Report on Soufriere St. Vincent (Saint Vincent and the Grenadines) — 28 April-4 May 2021
Smithsonian / US Geological Survey Weekly Volcanic Activity Report,
28 April-4 May 2021
Managing Editor: Sally Kuhn Sennert
Please cite this report as:
Global Volcanism Program, 2021. Report on Soufriere St. Vincent (Saint Vincent and the Grenadines). In: Sennert, S K (ed.), Weekly Volcanic Activity Report, 28 April-4 May 2021. Smithsonian Institution and US Geological Survey.
Soufriere St. Vincent
Saint Vincent and the Grenadines
13.33°N, 61.18°W; summit elev. 1220 m
All times are local (unless otherwise noted)
University of the West Indies Seismic Research Centre (UWI-SRC) reported that seismicity at Soufrière St. Vincent (often simply referred to as “La Soufriere”) remained low during 28 April-4 May, with a few long-period, hybrid, and volcano-tectonic earthquakes recorded daily. Multiple significant lahars were generated by rainfall during 28-29 April. Lahars likely descended all valleys in the Red and Orange zones, and some were hot and visibly steaming. Trees brought down by lahars were swept to the sea; floating logs created hazardous conditions for small boats along the coastline. UWI-SRC and the National Emergency Management Organisation (NEMO) both warned the public to stay away from drainages and areas prone to flooding, and noted that lahars have caused notable erosion and damage to drainages and parts of the coastline. Smaller lahars were recorded during the mornings of 30 April and 1 May. Multiple lahars were detected in likely all the volcano’s drainages for a period of about six hours on 3 May, with the most intense lahars occurring during 1100-1200. Sulfur dioxide emissions were measured from a boat near the W coast, yielding a flux of 1,036 tons per day. Photos showed people in Sandy Bay shoveling off ash from rooftops on 4 May. The volcano Alert Level remained at Red.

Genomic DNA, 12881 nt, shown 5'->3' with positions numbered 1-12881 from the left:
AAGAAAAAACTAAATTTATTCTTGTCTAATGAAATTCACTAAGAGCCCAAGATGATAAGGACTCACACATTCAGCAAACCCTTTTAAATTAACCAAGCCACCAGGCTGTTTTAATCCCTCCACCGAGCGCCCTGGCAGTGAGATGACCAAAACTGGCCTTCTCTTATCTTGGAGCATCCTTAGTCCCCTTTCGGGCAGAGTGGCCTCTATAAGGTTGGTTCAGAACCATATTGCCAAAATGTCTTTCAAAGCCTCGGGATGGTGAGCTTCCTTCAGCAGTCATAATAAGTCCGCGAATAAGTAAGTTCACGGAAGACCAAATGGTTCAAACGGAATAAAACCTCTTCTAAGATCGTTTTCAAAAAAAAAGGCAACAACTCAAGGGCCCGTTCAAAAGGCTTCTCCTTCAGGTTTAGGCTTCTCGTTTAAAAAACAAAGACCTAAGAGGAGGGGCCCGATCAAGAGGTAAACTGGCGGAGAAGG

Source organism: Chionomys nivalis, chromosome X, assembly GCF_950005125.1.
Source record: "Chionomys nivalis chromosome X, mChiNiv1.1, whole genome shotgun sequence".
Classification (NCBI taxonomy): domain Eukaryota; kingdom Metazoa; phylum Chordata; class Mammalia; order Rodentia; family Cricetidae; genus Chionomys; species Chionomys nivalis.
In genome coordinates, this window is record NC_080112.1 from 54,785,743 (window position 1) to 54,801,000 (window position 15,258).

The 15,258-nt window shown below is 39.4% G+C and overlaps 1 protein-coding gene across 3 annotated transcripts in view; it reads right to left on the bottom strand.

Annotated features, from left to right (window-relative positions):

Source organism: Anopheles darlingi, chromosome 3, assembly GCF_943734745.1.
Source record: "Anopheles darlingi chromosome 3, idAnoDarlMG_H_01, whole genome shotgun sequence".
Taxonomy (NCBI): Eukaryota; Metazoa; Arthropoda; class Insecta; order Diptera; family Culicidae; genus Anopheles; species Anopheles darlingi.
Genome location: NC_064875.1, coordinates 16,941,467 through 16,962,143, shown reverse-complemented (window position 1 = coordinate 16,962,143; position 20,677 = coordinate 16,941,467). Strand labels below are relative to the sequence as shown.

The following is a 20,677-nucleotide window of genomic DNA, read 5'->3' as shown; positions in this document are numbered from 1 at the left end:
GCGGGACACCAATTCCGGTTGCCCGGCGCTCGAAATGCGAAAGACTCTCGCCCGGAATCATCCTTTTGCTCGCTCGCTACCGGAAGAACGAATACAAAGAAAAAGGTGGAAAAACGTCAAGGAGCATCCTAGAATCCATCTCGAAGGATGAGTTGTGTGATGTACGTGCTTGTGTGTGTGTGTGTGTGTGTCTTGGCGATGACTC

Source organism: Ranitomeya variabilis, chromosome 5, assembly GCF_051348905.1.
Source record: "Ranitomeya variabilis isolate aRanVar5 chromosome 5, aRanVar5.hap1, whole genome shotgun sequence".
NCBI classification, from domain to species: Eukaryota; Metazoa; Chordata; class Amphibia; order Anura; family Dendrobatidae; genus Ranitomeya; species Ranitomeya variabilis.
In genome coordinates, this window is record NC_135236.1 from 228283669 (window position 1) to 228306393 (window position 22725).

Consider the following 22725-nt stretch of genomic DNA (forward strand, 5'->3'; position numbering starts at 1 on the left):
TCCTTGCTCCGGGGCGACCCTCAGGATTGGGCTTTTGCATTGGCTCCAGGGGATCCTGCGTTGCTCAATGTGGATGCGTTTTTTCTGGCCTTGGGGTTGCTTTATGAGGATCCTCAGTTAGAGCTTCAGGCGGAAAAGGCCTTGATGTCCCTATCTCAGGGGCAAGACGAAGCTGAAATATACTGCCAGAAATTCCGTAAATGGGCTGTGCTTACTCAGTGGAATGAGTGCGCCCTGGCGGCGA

Geological Summary. Soufrière St. Vincent is the northernmost and youngest volcano on St. Vincent Island. The NE rim of the 1.6-km wide summit crater is cut by a crater formed in 1812. The crater itself lies on the SW margin of a larger 2.2-km-wide caldera, which is breached widely to the SW as a result of slope failure. Frequent explosive eruptions after about 4,300 years ago produced pyroclastic deposits of the Yellow Tephra Formation, which cover much of the island. The first historical eruption took place in 1718; it and the 1812 eruption produced major explosions. Much of the northern end of the island was devastated by a major eruption in 1902 that coincided with the catastrophic Mont Pelée eruption on Martinique. A lava dome was emplaced in the summit crater in 1971 during a strictly effusive eruption, forming an island within a lake that filled the crater. A series of explosive eruptions in 1979 destroyed the 1971 dome and ejected the lake; a new dome was then built.